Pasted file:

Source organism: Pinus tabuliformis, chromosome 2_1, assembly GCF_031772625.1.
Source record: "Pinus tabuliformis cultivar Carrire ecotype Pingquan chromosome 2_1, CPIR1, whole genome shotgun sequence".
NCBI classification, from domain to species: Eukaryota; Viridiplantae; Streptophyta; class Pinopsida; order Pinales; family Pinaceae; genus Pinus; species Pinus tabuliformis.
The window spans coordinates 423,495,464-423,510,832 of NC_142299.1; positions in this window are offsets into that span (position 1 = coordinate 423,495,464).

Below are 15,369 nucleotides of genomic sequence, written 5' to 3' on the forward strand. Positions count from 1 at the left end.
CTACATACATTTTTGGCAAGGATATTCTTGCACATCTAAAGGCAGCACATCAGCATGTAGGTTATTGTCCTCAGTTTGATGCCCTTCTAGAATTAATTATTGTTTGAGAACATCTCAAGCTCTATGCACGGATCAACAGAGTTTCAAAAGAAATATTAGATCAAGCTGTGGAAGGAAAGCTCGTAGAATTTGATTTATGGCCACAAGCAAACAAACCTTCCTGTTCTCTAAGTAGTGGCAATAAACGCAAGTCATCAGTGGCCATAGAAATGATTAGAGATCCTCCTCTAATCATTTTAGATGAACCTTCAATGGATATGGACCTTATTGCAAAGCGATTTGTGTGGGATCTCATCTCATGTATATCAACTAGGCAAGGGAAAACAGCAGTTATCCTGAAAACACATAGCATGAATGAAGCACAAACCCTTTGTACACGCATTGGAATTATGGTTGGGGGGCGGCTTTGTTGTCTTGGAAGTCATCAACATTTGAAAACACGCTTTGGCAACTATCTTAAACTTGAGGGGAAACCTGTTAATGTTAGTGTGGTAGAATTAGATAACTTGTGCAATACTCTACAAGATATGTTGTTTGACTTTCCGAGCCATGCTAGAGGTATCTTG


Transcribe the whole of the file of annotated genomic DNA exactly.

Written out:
Source organism: Pinus tabuliformis, chromosome 2_1, assembly GCF_031772625.1.
Source record: "Pinus tabuliformis cultivar Carrire ecotype Pingquan chromosome 2_1, CPIR1, whole genome shotgun sequence".
NCBI classification, from domain to species: Eukaryota; Viridiplantae; Streptophyta; class Pinopsida; order Pinales; family Pinaceae; genus Pinus; species Pinus tabuliformis.
The window spans coordinates 423,495,464-423,510,832 of NC_142299.1; positions in this window are offsets into that span (position 1 = coordinate 423,495,464).

Below are 15,369 nucleotides of genomic sequence, written 5' to 3' on the forward strand. Positions count from 1 at the left end.
CTACATACATTTTTGGCAAGGATATTCTTGCACATCTAAAGGCAGCACATCAGCATGTAGGTTATTGTCCTCAGTTTGATGCCCTTCTAGAATTAATTATTGTTTGAGAACATCTCAAGCTCTATGCACGGATCAACAGAGTTTCAAAAGAAATATTAGATCAAGCTGTGGAAGGAAAGCTCGTAGAATTTGATTTATGGCCACAAGCAAACAAACCTTCCTGTTCTCTAAGTAGTGGCAATAAACGCAAGTCATCAGTGGCCATAGAAATGATTAGAGATCCTCCTCTAATCATTTTAGATGAACCTTCAATGGATATGGACCTTATTGCAAAGCGATTTGTGTGGGATCTCATCTCATGTATATCAACTAGGCAAGGGAAAACAGCAGTTATCCTGAAAACACATAGCATGAATGAAGCACAAACCCTTTGTACACGCATTGGAATTATGGTTGGGGGGCGGCTTTGTTGTCTTGGAAGTCATCAACATTTGAAAACACGCTTTGGCAACTATCTTAAACTTGAGGGGAAACCTGTTAATGTTAGTGTGGTAGAATTAGATAACTTGTGCAATACTCTACAAGATATGTTGTTTGACTTTCCGAGCCATGCTAGAGGTATCTTG